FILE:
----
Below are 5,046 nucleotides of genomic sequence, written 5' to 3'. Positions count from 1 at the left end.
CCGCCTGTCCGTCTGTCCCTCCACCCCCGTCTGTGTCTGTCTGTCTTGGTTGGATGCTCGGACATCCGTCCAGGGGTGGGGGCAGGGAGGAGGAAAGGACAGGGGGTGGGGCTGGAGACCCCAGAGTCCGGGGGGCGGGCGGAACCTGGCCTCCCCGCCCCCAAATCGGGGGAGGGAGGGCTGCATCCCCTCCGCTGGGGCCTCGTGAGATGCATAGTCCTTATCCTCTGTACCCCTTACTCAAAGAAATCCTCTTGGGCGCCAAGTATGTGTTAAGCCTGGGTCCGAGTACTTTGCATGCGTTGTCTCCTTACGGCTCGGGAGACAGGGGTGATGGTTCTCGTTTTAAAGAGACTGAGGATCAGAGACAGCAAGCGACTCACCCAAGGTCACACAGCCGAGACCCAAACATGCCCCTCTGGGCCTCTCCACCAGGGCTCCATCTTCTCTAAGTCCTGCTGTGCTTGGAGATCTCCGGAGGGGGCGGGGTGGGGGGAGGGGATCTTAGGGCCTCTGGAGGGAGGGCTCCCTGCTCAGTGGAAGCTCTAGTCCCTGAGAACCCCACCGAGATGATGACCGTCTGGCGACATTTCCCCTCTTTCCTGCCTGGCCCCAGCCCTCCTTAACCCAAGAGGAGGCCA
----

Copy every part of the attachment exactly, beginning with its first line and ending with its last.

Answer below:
Below are 5,046 nucleotides of genomic sequence, written 5' to 3'. Positions count from 1 at the left end.
CCGCCTGTCCGTCTGTCCCTCCACCCCCGTCTGTGTCTGTCTGTCTTGGTTGGATGCTCGGACATCCGTCCAGGGGTGGGGGCAGGGAGGAGGAAAGGACAGGGGGTGGGGCTGGAGACCCCAGAGTCCGGGGGGCGGGCGGAACCTGGCCTCCCCGCCCCCAAATCGGGGGAGGGAGGGCTGCATCCCCTCCGCTGGGGCCTCGTGAGATGCATAGTCCTTATCCTCTGTACCCCTTACTCAAAGAAATCCTCTTGGGCGCCAAGTATGTGTTAAGCCTGGGTCCGAGTACTTTGCATGCGTTGTCTCCTTACGGCTCGGGAGACAGGGGTGATGGTTCTCGTTTTAAAGAGACTGAGGATCAGAGACAGCAAGCGACTCACCCAAGGTCACACAGCCGAGACCCAAACATGCCCCTCTGGGCCTCTCCACCAGGGCTCCATCTTCTCTAAGTCCTGCTGTGCTTGGAGATCTCCGGAGGGGGCGGGGTGGGGGGAGGGGATCTTAGGGCCTCTGGAGGGAGGGCTCCCTGCTCAGTGGAAGCTCTAGTCCCTGAGAACCCCACCGAGATGATGACCGTCTGGCGACATTTCCCCTCTTTCCTGCCTGGCCCCAGCCCTCCTTAACCCAAGAGGAGGCCA